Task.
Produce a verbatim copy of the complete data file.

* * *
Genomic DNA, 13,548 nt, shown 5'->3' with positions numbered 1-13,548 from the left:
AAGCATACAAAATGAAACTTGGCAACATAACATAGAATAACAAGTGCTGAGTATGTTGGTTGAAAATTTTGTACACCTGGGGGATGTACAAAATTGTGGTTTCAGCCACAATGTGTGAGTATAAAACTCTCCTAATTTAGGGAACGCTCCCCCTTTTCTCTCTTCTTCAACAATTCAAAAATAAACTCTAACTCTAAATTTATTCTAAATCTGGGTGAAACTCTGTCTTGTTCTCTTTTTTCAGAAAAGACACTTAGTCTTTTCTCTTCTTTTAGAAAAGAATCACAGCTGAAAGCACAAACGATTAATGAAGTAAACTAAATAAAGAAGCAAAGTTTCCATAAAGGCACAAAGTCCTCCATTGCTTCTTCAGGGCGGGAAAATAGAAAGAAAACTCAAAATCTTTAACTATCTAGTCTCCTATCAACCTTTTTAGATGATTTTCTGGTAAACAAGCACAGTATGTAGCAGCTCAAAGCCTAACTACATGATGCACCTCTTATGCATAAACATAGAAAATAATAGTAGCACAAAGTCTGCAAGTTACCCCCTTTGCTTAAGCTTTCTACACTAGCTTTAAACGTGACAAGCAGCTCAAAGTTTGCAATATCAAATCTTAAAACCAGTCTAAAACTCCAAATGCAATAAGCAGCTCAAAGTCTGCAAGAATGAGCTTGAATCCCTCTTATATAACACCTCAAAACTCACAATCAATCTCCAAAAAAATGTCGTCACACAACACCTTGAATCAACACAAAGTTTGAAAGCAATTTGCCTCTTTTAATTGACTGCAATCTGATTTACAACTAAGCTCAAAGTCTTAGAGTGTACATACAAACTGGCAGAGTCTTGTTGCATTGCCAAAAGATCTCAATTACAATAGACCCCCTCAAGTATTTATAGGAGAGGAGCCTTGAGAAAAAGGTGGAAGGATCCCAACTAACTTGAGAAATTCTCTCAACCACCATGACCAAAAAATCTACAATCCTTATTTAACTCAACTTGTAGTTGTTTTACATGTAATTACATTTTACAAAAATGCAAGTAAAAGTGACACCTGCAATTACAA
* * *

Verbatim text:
Genomic DNA, 13,548 nt, shown 5'->3' with positions numbered 1-13,548 from the left:
AAGCATACAAAATGAAACTTGGCAACATAACATAGAATAACAAGTGCTGAGTATGTTGGTTGAAAATTTTGTACACCTGGGGGATGTACAAAATTGTGGTTTCAGCCACAATGTGTGAGTATAAAACTCTCCTAATTTAGGGAACGCTCCCCCTTTTCTCTCTTCTTCAACAATTCAAAAATAAACTCTAACTCTAAATTTATTCTAAATCTGGGTGAAACTCTGTCTTGTTCTCTTTTTTCAGAAAAGACACTTAGTCTTTTCTCTTCTTTTAGAAAAGAATCACAGCTGAAAGCACAAACGATTAATGAAGTAAACTAAATAAAGAAGCAAAGTTTCCATAAAGGCACAAAGTCCTCCATTGCTTCTTCAGGGCGGGAAAATAGAAAGAAAACTCAAAATCTTTAACTATCTAGTCTCCTATCAACCTTTTTAGATGATTTTCTGGTAAACAAGCACAGTATGTAGCAGCTCAAAGCCTAACTACATGATGCACCTCTTATGCATAAACATAGAAAATAATAGTAGCACAAAGTCTGCAAGTTACCCCCTTTGCTTAAGCTTTCTACACTAGCTTTAAACGTGACAAGCAGCTCAAAGTTTGCAATATCAAATCTTAAAACCAGTCTAAAACTCCAAATGCAATAAGCAGCTCAAAGTCTGCAAGAATGAGCTTGAATCCCTCTTATATAACACCTCAAAACTCACAATCAATCTCCAAAAAAATGTCGTCACACAACACCTTGAATCAACACAAAGTTTGAAAGCAATTTGCCTCTTTTAATTGACTGCAATCTGATTTACAACTAAGCTCAAAGTCTTAGAGTGTACATACAAACTGGCAGAGTCTTGTTGCATTGCCAAAAGATCTCAATTACAATAGACCCCCTCAAGTATTTATAGGAGAGGAGCCTTGAGAAAAAGGTGGAAGGATCCCAACTAACTTGAGAAATTCTCTCAACCACCATGACCAAAAAATCTACAATCCTTATTTAACTCAACTTGTAGTTGTTTTACATGTAATTACATTTTACAAAAATGCAAGTAAAAGTGACACCTGCAATTACAA